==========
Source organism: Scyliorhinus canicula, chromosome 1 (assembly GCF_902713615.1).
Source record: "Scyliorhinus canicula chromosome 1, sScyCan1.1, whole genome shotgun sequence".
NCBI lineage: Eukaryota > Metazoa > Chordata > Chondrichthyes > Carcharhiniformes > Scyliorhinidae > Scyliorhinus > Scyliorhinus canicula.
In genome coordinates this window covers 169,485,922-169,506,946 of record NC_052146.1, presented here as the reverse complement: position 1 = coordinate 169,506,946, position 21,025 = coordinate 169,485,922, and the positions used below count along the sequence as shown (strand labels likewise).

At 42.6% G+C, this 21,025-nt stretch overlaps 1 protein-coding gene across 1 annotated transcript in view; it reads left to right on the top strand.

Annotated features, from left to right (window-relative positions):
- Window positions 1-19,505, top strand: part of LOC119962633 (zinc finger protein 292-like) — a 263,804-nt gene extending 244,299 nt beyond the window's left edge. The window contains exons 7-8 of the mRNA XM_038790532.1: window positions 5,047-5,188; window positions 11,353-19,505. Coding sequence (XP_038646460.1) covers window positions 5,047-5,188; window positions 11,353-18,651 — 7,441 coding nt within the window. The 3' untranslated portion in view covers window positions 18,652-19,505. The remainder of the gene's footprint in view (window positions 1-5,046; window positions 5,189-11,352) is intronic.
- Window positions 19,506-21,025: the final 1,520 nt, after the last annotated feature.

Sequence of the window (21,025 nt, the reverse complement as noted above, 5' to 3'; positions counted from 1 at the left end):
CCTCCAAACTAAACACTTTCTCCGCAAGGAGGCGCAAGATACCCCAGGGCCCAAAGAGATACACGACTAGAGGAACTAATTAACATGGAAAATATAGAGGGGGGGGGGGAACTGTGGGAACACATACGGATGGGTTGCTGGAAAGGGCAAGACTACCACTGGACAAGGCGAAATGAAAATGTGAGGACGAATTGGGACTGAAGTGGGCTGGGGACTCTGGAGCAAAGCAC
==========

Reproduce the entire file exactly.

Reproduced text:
Source organism: Scyliorhinus canicula, chromosome 1 (assembly GCF_902713615.1).
Source record: "Scyliorhinus canicula chromosome 1, sScyCan1.1, whole genome shotgun sequence".
NCBI lineage: Eukaryota > Metazoa > Chordata > Chondrichthyes > Carcharhiniformes > Scyliorhinidae > Scyliorhinus > Scyliorhinus canicula.
In genome coordinates this window covers 169,485,922-169,506,946 of record NC_052146.1, presented here as the reverse complement: position 1 = coordinate 169,506,946, position 21,025 = coordinate 169,485,922, and the positions used below count along the sequence as shown (strand labels likewise).

At 42.6% G+C, this 21,025-nt stretch overlaps 1 protein-coding gene across 1 annotated transcript in view; it reads left to right on the top strand.

Annotated features, from left to right (window-relative positions):
- Window positions 1-19,505, top strand: part of LOC119962633 (zinc finger protein 292-like) — a 263,804-nt gene extending 244,299 nt beyond the window's left edge. The window contains exons 7-8 of the mRNA XM_038790532.1: window positions 5,047-5,188; window positions 11,353-19,505. Coding sequence (XP_038646460.1) covers window positions 5,047-5,188; window positions 11,353-18,651 — 7,441 coding nt within the window. The 3' untranslated portion in view covers window positions 18,652-19,505. The remainder of the gene's footprint in view (window positions 1-5,046; window positions 5,189-11,352) is intronic.
- Window positions 19,506-21,025: the final 1,520 nt, after the last annotated feature.

Sequence of the window (21,025 nt, the reverse complement as noted above, 5' to 3'; positions counted from 1 at the left end):
CCTCCAAACTAAACACTTTCTCCGCAAGGAGGCGCAAGATACCCCAGGGCCCAAAGAGATACACGACTAGAGGAACTAATTAACATGGAAAATATAGAGGGGGGGGGGGAACTGTGGGAACACATACGGATGGGTTGCTGGAAAGGGCAAGACTACCACTGGACAAGGCGAAATGAAAATGTGAGGACGAATTGGGACTGAAGTGGGCTGGGGACTCTGGAGCAAAGCAC